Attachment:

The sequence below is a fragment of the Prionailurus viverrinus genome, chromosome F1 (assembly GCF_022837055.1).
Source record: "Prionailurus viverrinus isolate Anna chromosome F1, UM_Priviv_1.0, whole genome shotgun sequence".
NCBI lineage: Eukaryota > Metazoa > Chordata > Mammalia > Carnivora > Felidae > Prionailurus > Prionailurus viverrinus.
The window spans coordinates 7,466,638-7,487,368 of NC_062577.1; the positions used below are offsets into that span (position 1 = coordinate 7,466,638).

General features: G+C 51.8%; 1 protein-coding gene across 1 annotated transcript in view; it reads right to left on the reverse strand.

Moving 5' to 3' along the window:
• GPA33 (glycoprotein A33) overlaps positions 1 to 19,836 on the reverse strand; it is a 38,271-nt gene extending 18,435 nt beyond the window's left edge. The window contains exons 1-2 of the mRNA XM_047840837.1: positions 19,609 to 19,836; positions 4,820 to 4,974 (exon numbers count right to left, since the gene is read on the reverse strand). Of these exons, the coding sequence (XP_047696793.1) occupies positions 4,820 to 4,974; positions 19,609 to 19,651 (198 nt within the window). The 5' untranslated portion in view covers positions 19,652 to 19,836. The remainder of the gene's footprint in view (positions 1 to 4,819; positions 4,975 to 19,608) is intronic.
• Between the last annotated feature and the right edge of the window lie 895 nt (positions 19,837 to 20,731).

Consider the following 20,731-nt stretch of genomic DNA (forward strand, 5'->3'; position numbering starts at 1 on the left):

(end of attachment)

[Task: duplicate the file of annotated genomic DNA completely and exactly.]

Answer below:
The sequence below is a fragment of the Prionailurus viverrinus genome, chromosome F1 (assembly GCF_022837055.1).
Source record: "Prionailurus viverrinus isolate Anna chromosome F1, UM_Priviv_1.0, whole genome shotgun sequence".
NCBI lineage: Eukaryota > Metazoa > Chordata > Mammalia > Carnivora > Felidae > Prionailurus > Prionailurus viverrinus.
The window spans coordinates 7,466,638-7,487,368 of NC_062577.1; the positions used below are offsets into that span (position 1 = coordinate 7,466,638).

General features: G+C 51.8%; 1 protein-coding gene across 1 annotated transcript in view; it reads right to left on the reverse strand.

Moving 5' to 3' along the window:
• GPA33 (glycoprotein A33) overlaps positions 1 to 19,836 on the reverse strand; it is a 38,271-nt gene extending 18,435 nt beyond the window's left edge. The window contains exons 1-2 of the mRNA XM_047840837.1: positions 19,609 to 19,836; positions 4,820 to 4,974 (exon numbers count right to left, since the gene is read on the reverse strand). Of these exons, the coding sequence (XP_047696793.1) occupies positions 4,820 to 4,974; positions 19,609 to 19,651 (198 nt within the window). The 5' untranslated portion in view covers positions 19,652 to 19,836. The remainder of the gene's footprint in view (positions 1 to 4,819; positions 4,975 to 19,608) is intronic.
• Between the last annotated feature and the right edge of the window lie 895 nt (positions 19,837 to 20,731).

Consider the following 20,731-nt stretch of genomic DNA (forward strand, 5'->3'; position numbering starts at 1 on the left):